That satellite— designed and built at CU Boulder is known as CUTE— the Colorado Ultraviolet Transit Experiment. It’s a CubeSat. Left: Rick Kohnert, systems engineer for CUTE, and Arika Egan pose with the small satellite at LASP. Right: A team installs CUTE into its launch system. (Credits: Kevin France; NASA/WFF
“CubeSats are usually launched as a guest, or as a ride share, on a rocket that’s hosting a much larger main payload,” said Arika Egan, a graduate research assistant on the CUTE team.. “All the planets in our solar system are so very, very different from each other,” Egan said. “We know how they exist today. We know what they’re like— as they are today— but we don’t have a record from a billion years ago when they were forming.”
In Colorado, a ground station at CU’s Laboratory for Atmospheric and Space Physics will search for and monitor CUTE’s beacon in earth’s orbit. Then, if successful, it will collect data from other solar systems for about two and a half years. That research can also tell scientists a lot about our own solar system. States at disadvantage in race to recruit cybersecurity pros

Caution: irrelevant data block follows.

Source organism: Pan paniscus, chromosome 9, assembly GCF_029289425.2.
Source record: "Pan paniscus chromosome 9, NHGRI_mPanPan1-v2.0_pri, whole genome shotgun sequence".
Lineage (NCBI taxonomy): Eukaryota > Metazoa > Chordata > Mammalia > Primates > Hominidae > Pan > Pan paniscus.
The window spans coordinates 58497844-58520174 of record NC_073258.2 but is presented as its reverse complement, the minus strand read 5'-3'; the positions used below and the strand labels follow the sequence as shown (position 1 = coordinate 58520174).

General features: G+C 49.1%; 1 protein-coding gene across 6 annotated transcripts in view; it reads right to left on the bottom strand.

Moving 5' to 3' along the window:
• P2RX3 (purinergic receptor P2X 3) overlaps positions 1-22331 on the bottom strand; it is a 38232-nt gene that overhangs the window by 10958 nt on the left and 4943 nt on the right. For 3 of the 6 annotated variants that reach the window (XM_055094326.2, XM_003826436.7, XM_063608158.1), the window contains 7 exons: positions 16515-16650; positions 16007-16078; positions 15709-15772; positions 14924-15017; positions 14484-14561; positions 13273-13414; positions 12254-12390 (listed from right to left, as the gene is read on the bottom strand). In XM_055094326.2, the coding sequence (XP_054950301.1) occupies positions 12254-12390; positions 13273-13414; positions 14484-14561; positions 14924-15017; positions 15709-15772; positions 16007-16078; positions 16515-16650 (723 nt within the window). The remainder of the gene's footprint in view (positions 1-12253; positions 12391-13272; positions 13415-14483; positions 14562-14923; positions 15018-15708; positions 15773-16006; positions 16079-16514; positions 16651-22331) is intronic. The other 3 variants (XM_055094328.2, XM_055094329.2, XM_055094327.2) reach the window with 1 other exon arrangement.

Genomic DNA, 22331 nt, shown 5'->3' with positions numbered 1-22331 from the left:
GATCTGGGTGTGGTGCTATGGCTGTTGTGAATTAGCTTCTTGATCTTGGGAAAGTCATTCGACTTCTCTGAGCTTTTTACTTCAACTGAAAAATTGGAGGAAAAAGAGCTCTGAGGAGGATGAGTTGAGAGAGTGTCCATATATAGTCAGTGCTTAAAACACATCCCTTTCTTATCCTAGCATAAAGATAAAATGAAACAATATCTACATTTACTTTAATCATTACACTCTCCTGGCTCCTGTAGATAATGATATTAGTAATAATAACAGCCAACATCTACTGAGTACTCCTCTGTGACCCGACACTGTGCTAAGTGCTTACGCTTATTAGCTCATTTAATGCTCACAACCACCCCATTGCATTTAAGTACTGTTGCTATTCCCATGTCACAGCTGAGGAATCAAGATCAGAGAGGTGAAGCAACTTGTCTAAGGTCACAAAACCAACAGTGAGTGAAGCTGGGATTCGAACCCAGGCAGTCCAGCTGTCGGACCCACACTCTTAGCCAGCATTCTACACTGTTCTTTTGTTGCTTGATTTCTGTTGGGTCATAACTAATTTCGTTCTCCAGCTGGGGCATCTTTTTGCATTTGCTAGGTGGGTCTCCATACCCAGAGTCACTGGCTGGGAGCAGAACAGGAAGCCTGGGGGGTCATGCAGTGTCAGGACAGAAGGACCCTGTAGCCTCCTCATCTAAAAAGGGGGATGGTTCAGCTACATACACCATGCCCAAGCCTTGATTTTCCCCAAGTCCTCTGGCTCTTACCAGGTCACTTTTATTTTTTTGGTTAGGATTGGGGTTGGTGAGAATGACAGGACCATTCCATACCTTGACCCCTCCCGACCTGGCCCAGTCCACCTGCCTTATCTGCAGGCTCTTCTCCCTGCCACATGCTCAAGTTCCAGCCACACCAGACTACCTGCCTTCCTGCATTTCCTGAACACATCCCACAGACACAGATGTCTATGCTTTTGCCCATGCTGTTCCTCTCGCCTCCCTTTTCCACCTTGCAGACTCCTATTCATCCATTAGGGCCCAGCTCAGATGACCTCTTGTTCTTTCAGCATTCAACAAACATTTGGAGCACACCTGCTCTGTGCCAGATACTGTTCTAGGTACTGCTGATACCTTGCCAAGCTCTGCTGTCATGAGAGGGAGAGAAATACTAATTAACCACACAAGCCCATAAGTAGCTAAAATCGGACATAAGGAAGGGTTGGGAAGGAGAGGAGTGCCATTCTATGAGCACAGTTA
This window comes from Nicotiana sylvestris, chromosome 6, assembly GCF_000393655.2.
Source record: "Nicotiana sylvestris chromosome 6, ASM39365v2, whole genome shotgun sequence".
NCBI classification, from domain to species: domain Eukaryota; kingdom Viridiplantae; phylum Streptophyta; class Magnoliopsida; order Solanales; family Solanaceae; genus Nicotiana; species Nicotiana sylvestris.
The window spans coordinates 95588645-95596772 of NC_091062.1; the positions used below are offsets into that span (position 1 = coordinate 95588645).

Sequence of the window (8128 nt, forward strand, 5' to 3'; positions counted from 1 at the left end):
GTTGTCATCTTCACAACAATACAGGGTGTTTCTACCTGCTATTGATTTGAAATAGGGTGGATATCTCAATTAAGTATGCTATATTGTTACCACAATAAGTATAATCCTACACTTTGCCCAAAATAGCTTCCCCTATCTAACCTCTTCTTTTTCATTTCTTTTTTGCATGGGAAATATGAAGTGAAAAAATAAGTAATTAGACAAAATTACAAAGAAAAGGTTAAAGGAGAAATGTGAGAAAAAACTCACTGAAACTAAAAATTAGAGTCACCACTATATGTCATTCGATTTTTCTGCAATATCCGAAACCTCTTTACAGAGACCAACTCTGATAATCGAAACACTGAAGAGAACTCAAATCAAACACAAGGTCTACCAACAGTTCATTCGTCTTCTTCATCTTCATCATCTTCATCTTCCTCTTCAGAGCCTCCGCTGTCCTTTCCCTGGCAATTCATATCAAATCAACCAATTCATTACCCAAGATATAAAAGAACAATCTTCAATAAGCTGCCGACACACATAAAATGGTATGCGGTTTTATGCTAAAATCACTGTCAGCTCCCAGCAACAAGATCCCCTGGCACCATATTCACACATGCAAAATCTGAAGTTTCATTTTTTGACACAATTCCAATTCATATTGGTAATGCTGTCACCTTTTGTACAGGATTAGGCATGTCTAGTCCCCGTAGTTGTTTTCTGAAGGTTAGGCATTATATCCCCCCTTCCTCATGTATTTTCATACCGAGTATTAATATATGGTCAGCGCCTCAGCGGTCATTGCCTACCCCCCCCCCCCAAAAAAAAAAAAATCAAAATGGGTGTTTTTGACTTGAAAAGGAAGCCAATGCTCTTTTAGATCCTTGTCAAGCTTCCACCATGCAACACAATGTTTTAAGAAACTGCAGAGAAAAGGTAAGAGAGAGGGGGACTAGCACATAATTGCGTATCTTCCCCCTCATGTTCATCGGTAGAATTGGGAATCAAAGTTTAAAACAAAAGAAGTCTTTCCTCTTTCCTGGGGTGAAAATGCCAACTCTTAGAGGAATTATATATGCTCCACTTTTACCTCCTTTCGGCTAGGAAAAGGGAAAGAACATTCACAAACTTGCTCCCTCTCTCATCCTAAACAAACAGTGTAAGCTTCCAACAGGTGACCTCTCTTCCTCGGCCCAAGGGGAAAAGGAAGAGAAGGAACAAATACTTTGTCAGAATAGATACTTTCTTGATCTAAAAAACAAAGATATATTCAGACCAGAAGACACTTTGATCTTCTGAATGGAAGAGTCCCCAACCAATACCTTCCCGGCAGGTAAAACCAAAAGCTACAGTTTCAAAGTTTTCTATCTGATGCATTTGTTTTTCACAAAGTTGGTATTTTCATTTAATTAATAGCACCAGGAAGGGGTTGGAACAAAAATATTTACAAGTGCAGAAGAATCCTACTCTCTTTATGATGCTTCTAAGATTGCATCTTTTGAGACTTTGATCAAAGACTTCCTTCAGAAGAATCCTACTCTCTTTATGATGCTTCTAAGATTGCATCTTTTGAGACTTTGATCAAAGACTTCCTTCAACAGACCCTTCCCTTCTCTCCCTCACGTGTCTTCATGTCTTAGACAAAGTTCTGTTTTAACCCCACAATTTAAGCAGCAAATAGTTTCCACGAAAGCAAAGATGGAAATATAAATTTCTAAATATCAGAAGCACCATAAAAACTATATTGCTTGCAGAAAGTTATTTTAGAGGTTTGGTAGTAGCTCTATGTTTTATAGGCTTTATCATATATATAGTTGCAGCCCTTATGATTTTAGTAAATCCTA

“To be able to see it in person— from a very personal standpoint— I’m giddy about that,” she said. “Four years of my time, and it’s finally, it’s finally happening.” CUTE is scheduled to blast off with a Untied Launch Alliance Atlas V rocket next to the Landsat 9 satellite from Vandenberg Space Force Base in California. Egan and her colleagues will be there.
“If that’s successful, it kind of opens the door for more ,” Egan explained. CUTE shows the promise of allowing researchers to extend the usage of small satellites for various subjects of research.
Close Modal Egan said CUTE is the second CubeSat for astro-physics data collection that NASA has funded. Additional information is available on the CUTE website.
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